President should focus

on policies, not payback

Editor, Times-Dispatch:

A half dozen times a day, I receive a pop-up that “Donald Trump has just tweeted.” The president obviously spends much of his day following television, social media and print news. Incited by an unabashedly liberal media, he posts observations on every conceivable issue from trade negotiations, to the latest threats by China and Iran, and even perceived put-downs by the Duchess of Sussex.

The fact is that Donald Trump feels slighted if he’s not the center of global attention. His core insecurity demands that he constantly reaffirm his self-importance. Instead of learning the issues and governing, he spends his day searching for opportunities to counter-punch against even the slightest insult.

I guess the “celebrity-as-president” phenomenon began in 1980 with Ronald Reagan. However, Reagan never sought to exploit his celebrity. Rather, he respected the presidency and demonstrated a degree of decorum appropriate for this country’s highest political office. Today, the presidency is all about the self-absorbed Donald Trump, a condition driven by both the president and the media’s pursuit of clicks and eyeballs.

Following completion of the Mueller report, it’s now political payback time and Trump no doubt relishes the prospect. As the “investigation of the investigators” unfolds and the 2020 elections approach, I wish Trump could resist the temptation to post outlandish diatribes and focus instead on getting his agenda through an intransigent Congress. Voters are tiring of his ego-promoting commentary on every investigatory discovery or Democratic accusation. Indeed, they long for the days when we had a president who relied upon the advice of his staff and who seriously thought about the strategic implications of his policies — and, as important — his words.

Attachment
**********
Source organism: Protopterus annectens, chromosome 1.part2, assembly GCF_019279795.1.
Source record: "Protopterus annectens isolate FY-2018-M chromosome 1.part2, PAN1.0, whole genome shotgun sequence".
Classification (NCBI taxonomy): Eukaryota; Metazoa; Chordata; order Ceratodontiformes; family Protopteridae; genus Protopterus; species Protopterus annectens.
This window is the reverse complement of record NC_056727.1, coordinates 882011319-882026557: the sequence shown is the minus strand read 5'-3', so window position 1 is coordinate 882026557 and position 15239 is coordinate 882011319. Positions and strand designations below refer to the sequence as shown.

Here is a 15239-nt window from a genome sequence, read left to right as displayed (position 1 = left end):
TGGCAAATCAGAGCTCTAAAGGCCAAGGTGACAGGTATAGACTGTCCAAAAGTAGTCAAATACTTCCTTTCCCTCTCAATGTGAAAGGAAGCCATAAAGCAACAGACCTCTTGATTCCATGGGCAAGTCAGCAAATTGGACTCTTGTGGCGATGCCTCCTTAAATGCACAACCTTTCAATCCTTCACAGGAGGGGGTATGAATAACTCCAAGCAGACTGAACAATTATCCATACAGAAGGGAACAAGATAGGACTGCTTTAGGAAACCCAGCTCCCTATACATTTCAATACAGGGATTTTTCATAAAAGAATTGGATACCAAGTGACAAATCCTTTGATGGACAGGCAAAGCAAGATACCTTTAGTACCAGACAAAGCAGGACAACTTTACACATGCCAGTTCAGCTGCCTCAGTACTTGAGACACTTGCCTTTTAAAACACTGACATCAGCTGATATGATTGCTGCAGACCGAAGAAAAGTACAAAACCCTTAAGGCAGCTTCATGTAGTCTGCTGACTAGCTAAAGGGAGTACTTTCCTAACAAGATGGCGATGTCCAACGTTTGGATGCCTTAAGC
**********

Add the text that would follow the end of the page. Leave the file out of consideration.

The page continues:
Bone spurs kept Donald Trump out of the military but self-inflicted gunshots to his feet are undermining his presidency.

Tony Davis.


Mining ban protects

citizens, environment

Editor, Times-Dispatch:

As a person of faith, I am encouraged that the U.S. Supreme Court upheld Virginia’s ban on uranium mining. Faith communities have a moral obligation to care for creation and our neighbors around the world, and this ban supports Virginians doing both.

Banning uranium mining prevents severe water contamination that could have started in Pittsylvania and the Roanoke watershed and reverberated throughout the state and region for generations to come. In addition to the ecosystem, this ban protects residents of Virginia and neighboring states from potential exposure to dangerous levels of radiation. It is vital to protect access to clean water in this area for drinking, fishing, farming, recreation and more.

This ban supports the health of the environment and the many people it sustains. We must continue to support strong environmental policy that protects our climate and cares for creation and our neighbors, and we must stand with those at greatest risk for exposure to environmental harm.

Laura Grier.


Drivers need to obey

crosswalk traffic rules

Editor, Times-Dispatch:

The new crosswalks and pedestrian-oriented traffic lights at the corner of East Laburnum Avenue and U.S. 360 have been in place for a few months. The good news is most motorists seem to be aware of the right of way laws and obey them. They also have the courtesy to stop at the line that prevents them from blocking the crosswalk.

The bad news is there are motorists who appear to be unaware or who could care less.

In the past two weeks I have encountered two drivers who were particularly vexing.